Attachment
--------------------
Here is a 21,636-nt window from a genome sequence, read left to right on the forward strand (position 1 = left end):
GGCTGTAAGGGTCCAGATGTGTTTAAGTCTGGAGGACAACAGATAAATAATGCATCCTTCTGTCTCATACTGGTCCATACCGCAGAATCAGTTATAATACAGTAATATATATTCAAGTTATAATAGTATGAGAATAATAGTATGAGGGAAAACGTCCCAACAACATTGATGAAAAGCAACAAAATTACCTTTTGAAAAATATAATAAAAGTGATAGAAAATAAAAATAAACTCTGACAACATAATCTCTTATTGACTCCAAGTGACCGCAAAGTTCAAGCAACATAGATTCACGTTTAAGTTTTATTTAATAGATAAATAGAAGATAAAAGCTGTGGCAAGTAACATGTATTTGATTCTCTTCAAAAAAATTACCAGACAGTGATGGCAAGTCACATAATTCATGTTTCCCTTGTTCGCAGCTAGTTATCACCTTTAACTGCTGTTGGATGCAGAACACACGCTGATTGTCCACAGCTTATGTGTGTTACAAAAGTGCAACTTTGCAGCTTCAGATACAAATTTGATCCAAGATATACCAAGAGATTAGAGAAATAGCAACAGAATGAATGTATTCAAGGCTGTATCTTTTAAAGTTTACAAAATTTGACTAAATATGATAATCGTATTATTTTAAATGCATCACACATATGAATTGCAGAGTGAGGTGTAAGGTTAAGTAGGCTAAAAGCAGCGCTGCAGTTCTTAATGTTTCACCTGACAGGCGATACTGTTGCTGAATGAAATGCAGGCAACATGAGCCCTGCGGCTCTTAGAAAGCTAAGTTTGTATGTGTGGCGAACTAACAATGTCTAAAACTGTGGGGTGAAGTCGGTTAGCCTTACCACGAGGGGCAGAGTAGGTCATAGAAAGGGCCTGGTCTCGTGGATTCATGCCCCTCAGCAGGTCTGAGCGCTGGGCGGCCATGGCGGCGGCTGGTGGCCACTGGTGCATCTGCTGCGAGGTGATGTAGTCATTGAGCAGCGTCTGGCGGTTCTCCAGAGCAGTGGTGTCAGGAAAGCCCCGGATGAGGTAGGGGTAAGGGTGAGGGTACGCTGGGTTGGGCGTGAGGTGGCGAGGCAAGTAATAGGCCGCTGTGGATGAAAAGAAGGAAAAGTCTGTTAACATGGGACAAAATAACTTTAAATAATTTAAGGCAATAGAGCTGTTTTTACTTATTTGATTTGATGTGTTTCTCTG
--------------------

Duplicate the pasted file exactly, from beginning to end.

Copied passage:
Here is a 21,636-nt window from a genome sequence, read left to right on the forward strand (position 1 = left end):
GGCTGTAAGGGTCCAGATGTGTTTAAGTCTGGAGGACAACAGATAAATAATGCATCCTTCTGTCTCATACTGGTCCATACCGCAGAATCAGTTATAATACAGTAATATATATTCAAGTTATAATAGTATGAGAATAATAGTATGAGGGAAAACGTCCCAACAACATTGATGAAAAGCAACAAAATTACCTTTTGAAAAATATAATAAAAGTGATAGAAAATAAAAATAAACTCTGACAACATAATCTCTTATTGACTCCAAGTGACCGCAAAGTTCAAGCAACATAGATTCACGTTTAAGTTTTATTTAATAGATAAATAGAAGATAAAAGCTGTGGCAAGTAACATGTATTTGATTCTCTTCAAAAAAATTACCAGACAGTGATGGCAAGTCACATAATTCATGTTTCCCTTGTTCGCAGCTAGTTATCACCTTTAACTGCTGTTGGATGCAGAACACACGCTGATTGTCCACAGCTTATGTGTGTTACAAAAGTGCAACTTTGCAGCTTCAGATACAAATTTGATCCAAGATATACCAAGAGATTAGAGAAATAGCAACAGAATGAATGTATTCAAGGCTGTATCTTTTAAAGTTTACAAAATTTGACTAAATATGATAATCGTATTATTTTAAATGCATCACACATATGAATTGCAGAGTGAGGTGTAAGGTTAAGTAGGCTAAAAGCAGCGCTGCAGTTCTTAATGTTTCACCTGACAGGCGATACTGTTGCTGAATGAAATGCAGGCAACATGAGCCCTGCGGCTCTTAGAAAGCTAAGTTTGTATGTGTGGCGAACTAACAATGTCTAAAACTGTGGGGTGAAGTCGGTTAGCCTTACCACGAGGGGCAGAGTAGGTCATAGAAAGGGCCTGGTCTCGTGGATTCATGCCCCTCAGCAGGTCTGAGCGCTGGGCGGCCATGGCGGCGGCTGGTGGCCACTGGTGCATCTGCTGCGAGGTGATGTAGTCATTGAGCAGCGTCTGGCGGTTCTCCAGAGCAGTGGTGTCAGGAAAGCCCCGGATGAGGTAGGGGTAAGGGTGAGGGTACGCTGGGTTGGGCGTGAGGTGGCGAGGCAAGTAATAGGCCGCTGTGGATGAAAAGAAGGAAAAGTCTGTTAACATGGGACAAAATAACTTTAAATAATTTAAGGCAATAGAGCTGTTTTTACTTATTTGATTTGATGTGTTTCTCTG